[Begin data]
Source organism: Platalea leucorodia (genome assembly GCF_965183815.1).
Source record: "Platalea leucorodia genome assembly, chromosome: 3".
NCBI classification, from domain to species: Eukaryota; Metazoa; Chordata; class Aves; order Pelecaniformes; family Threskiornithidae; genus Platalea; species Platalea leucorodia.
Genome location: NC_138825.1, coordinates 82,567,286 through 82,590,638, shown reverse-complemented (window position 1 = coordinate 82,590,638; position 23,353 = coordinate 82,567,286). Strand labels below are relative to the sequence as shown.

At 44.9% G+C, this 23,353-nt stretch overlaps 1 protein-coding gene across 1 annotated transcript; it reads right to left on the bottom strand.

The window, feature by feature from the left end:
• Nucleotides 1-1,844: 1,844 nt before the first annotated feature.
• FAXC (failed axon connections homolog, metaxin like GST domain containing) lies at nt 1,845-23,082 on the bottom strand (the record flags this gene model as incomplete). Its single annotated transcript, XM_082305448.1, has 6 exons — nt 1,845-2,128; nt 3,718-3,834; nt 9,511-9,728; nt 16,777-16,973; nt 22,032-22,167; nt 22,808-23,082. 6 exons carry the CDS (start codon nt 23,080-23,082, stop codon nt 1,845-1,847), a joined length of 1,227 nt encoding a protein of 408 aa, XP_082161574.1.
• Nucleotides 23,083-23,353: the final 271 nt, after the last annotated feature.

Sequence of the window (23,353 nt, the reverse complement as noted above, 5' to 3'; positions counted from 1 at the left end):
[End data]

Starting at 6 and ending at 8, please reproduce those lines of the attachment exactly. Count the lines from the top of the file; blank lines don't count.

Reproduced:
The window, feature by feature from the left end:
• Nucleotides 1-1,844: 1,844 nt before the first annotated feature.
• FAXC (failed axon connections homolog, metaxin like GST domain containing) lies at nt 1,845-23,082 on the bottom strand (the record flags this gene model as incomplete). Its single annotated transcript, XM_082305448.1, has 6 exons — nt 1,845-2,128; nt 3,718-3,834; nt 9,511-9,728; nt 16,777-16,973; nt 22,032-22,167; nt 22,808-23,082. 6 exons carry the CDS (start codon nt 23,080-23,082, stop codon nt 1,845-1,847), a joined length of 1,227 nt encoding a protein of 408 aa, XP_082161574.1.